• Posted by a hidden member.
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    Oct 25, 2008 1:25 AM GMT
    fiveldspaThink about it, every time that the conservatives argue about gay marriage, it's always the same drill... Marriage is between one man and one woman... along with... we must protect the american family and the sanctity of marriage. They never say anything about "Gays don't deserve equal rights" or anything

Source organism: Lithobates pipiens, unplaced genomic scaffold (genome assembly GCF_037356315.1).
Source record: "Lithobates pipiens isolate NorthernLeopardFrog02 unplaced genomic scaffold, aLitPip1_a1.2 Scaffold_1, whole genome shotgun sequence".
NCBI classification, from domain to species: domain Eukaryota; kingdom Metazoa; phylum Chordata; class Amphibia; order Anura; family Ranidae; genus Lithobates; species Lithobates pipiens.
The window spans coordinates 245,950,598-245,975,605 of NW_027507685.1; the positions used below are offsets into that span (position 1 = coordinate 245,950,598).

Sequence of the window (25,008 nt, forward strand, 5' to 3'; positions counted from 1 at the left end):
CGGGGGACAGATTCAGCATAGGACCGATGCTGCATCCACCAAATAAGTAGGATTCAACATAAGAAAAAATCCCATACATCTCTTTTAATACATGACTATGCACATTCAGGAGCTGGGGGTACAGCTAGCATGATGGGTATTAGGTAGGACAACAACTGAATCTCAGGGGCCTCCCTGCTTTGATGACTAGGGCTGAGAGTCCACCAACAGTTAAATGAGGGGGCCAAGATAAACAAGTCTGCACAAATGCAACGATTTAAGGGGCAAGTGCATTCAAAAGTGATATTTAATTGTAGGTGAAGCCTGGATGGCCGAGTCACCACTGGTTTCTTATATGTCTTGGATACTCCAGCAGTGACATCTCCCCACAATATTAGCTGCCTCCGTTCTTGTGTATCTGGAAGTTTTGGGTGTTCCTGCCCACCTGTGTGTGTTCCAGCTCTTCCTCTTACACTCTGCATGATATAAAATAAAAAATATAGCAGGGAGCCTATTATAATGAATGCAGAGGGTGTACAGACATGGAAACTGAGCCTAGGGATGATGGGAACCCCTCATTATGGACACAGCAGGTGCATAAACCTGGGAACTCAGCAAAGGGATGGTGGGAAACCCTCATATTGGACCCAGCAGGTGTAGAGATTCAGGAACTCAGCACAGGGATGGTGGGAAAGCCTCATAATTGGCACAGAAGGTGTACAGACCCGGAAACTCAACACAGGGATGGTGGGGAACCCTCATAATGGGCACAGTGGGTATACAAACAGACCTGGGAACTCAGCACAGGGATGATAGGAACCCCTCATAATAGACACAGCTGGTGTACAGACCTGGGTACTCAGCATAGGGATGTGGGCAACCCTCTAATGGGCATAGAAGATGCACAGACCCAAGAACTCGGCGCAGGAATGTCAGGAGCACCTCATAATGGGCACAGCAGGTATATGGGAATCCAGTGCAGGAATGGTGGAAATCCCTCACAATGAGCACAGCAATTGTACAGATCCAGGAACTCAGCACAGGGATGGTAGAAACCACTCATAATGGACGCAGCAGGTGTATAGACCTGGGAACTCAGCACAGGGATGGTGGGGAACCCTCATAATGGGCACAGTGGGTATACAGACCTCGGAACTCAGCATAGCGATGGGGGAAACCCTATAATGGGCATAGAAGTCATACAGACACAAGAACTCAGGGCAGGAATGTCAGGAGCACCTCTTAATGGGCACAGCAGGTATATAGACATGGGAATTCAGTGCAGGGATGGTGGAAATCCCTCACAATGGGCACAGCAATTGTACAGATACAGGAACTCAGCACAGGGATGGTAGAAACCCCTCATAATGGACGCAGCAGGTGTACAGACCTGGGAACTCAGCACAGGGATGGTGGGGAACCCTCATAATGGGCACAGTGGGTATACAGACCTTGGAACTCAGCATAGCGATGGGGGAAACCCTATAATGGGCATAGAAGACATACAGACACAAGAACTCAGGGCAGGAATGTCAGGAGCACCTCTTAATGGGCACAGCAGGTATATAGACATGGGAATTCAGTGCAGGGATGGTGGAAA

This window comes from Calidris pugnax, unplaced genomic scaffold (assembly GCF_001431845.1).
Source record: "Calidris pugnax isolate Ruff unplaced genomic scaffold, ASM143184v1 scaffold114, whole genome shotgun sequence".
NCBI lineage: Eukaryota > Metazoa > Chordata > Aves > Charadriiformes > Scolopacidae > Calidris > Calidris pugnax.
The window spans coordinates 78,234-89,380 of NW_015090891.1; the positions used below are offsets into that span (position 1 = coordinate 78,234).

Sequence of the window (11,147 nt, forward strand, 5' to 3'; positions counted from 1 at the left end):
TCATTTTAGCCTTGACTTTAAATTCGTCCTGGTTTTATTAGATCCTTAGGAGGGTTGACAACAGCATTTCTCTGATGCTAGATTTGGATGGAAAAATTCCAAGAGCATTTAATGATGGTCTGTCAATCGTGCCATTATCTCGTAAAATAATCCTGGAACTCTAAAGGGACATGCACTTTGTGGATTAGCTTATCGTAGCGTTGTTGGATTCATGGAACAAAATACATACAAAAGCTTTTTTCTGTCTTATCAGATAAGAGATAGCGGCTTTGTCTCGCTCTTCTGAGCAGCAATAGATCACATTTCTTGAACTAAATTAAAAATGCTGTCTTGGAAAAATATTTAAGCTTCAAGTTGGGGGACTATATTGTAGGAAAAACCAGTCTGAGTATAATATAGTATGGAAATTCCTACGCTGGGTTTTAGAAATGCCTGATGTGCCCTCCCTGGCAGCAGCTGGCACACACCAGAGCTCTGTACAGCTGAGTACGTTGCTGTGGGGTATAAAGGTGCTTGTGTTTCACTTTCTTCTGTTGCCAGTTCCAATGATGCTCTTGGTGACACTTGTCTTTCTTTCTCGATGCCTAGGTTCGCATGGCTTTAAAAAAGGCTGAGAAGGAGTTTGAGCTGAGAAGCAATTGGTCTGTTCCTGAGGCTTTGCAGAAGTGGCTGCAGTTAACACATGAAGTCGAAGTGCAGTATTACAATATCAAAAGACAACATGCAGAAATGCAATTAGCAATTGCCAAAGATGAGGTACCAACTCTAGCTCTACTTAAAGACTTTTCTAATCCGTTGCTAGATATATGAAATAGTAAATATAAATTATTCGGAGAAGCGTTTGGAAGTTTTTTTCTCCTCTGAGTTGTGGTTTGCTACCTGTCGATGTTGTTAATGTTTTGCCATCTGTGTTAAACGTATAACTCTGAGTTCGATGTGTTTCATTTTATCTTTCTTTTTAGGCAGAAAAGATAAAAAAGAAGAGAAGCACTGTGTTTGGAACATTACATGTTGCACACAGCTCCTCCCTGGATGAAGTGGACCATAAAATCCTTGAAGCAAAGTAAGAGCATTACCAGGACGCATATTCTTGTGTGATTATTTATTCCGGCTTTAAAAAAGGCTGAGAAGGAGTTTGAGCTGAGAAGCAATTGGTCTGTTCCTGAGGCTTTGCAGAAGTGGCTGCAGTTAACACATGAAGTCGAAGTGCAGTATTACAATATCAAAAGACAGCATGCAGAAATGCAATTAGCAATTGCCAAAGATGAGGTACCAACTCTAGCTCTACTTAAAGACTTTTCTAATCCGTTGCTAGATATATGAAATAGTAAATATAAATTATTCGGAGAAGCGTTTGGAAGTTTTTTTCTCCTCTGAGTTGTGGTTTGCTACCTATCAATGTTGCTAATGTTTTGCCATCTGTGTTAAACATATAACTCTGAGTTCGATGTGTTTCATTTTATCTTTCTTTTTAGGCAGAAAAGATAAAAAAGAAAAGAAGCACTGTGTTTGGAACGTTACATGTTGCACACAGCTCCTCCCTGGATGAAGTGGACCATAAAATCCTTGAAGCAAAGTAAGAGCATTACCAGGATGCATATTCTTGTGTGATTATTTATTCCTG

Then you must be meeting some pretty laid-back conservatives, because all of the ones I've met who feel that way DO want to restrict our rights to adopt children, and to teach in schools, and in some cases to live where we want and work in our jobs. That's really what this whole fight over Gay marriage is about... not whether we can use the word "marry," but whether we can share in the same societal rights as the rest of Americans enjoy, such as passing real property to one's spouse upon one's death; rights of inheritance, and all of the other rights that those who are married enjoy, as compared to those who are only in "civil unions."